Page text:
It’s 1700, and Spain just entered its war of Succession, upon the death of Charles II “El Hechizado” — I had to study that one a lot in high school. Louis XIV, the sun-king, fought to put his fam­ily on the Spanish throne, at the expense of the fin­ances of his coun­try, which assumed debts it would carry for the rest of the cen­tury, up to the American War of Independence and the French Revolution. At the same time, a young Peter of Russia seeks to recov­er access to the Baltic Sea, attack­ing the Swedish power­house with the alli­ance of Denmark, Prussia, and Saxony — Augustus has entered the war as the king of Saxony alone, but then forced the Commonwealth into battle by his own per­sona. Charles XII of Sweden promptly smashes all of it rivals, and pur­sues Peter into deep Russia. Augustus, iron­ic­ally, act­ively seeks defeat in order to weak­en Poland and pro­ceed with his mon­arch­ic­al plans.

The Battle of Poltava, by Pierre-Denis Martin

It’s 1709, and Charles XII is decis­ively defeated in Poltava and flees to the Ottoman Empire. Prussia offers a bet­ter deal to Peter than that of Augustus: par­ti­tion Poland, between Russia and Prussia. «Es sei nicht prak­tika­bel»7, Peter refuses, at the time Russia is not ready to con­quer the new land, but instead seeks to weak­en the Commonwealth. Friedrich Wilhelm I of Prussia will state in his test­a­ment his will to pro­ceed with the annex­a­tion of Polish ter­rit­ory. A par­ti­tion has been just planned, the seed has been planted. 21 years before Stanisław was even born.

It’s 1717, and Peter is the sole vic­tor of the Great Northern War. Augustus seeks to take con­trol of the Commonwealth, and the nobles con­fed­er­ate and request assist­ance to Peter. Peter accepts, but on his own terms: the Russian army invades, for­cibly paci­fies the coun­try, and sum­mons a con­fed­er­ated Sejm, which runs under strict con­trol of Russian Troops. Known as the Silent Sejm (Sejm Niemy), because only the mar­shal and a few selec­ted oth­er depu­ties were allowed a voice, «with Russian sol­diers “guard­ing” the pro­ceed­ings»8. This Sejm enacts laws favour­able to Poland againts Augustus, like the remov­al of Saxon troops from the Commonwealth, and dis­al­lowed the king to grant any office to for­eign­ers, but oth­ers severely weak­en the Polish State: the army was to be reduced to some­where between 20 to 30 thou­sand sol­diers —while Russia had above 300 thou­sand—, to be fin­anced by crown estates —effect­ively ren­der­ing an army 12000 strong only, due to lim­ited budget—, and estab­lish­ing a fixed State income and expendit­ure —lim­it­ing cent­ral­ised decisions on eco­nomy—, and pro­tect­ing the Liberum Veto. All while Russia would be the power that would guar­an­tee the set­tle­ment9. Poland has just unof­fi­cially become a Russian pro­tect­or­ate, 15 years before Stanisław was even born.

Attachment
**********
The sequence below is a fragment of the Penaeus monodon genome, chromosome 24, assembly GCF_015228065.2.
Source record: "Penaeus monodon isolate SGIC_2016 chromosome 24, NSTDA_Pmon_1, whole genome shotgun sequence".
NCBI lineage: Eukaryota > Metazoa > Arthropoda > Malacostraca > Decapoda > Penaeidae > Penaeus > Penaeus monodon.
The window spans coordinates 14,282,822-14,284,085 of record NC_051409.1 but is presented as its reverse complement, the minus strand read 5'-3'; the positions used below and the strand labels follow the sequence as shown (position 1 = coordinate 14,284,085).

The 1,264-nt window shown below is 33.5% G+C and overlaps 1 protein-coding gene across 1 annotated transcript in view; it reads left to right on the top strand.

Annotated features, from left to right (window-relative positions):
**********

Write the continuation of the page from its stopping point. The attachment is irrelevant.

Portrait of Catherine II of Russia, by Lampi the Elder
Portrait of Catherine II of Russia, by Lampi the Elder

It’s the year 1762, and the Seven Years War —which Leon and I like to call, jok­ingly, “World War Zero”— is near­ing its end. So it’s Prussia, exhausted and sur­roun­ded, and just about to be invaded, when Elizabeth of Russia dies, and Peter III suc­ceeds to the Russian throne. Peter III, being a near-psy­cho­path, and fer­vently pro-Prussian, with­draws all Russian troops from the war. Prussia has been just saved in what is known as the —second— Miracle of the House of Brandenburg. The Russian mil­it­ary is enraged, and so is Peter’s wife, Catherine, who plot a coup d’état. Catherine imme­di­ately decides for Stanisław to be the next king of Poland. Another elec­tion has been rigged, two years before Stanisław’s coron­a­tion. Whether he would agree or not made no dif­fer­ence, as Catherine would have simply placed any­one else. The only option was to play along and try to take advant­age of the protection.

Historians like nowadays Adam Zamoyski and Norman Davies, or of pre­vi­ous gen­er­a­tions like Walerian Kalinka and Emanuel Rostworowski, argued in favour of the inev­it­ab­il­ity of the events. I’d add here some­thing that my moth­er used to tell me as a kid, and I sup­pose any oth­er moth­er told to their kids: it’s just too easy to blame someone else, it takes a lot of wis­dom to see one’s own faults.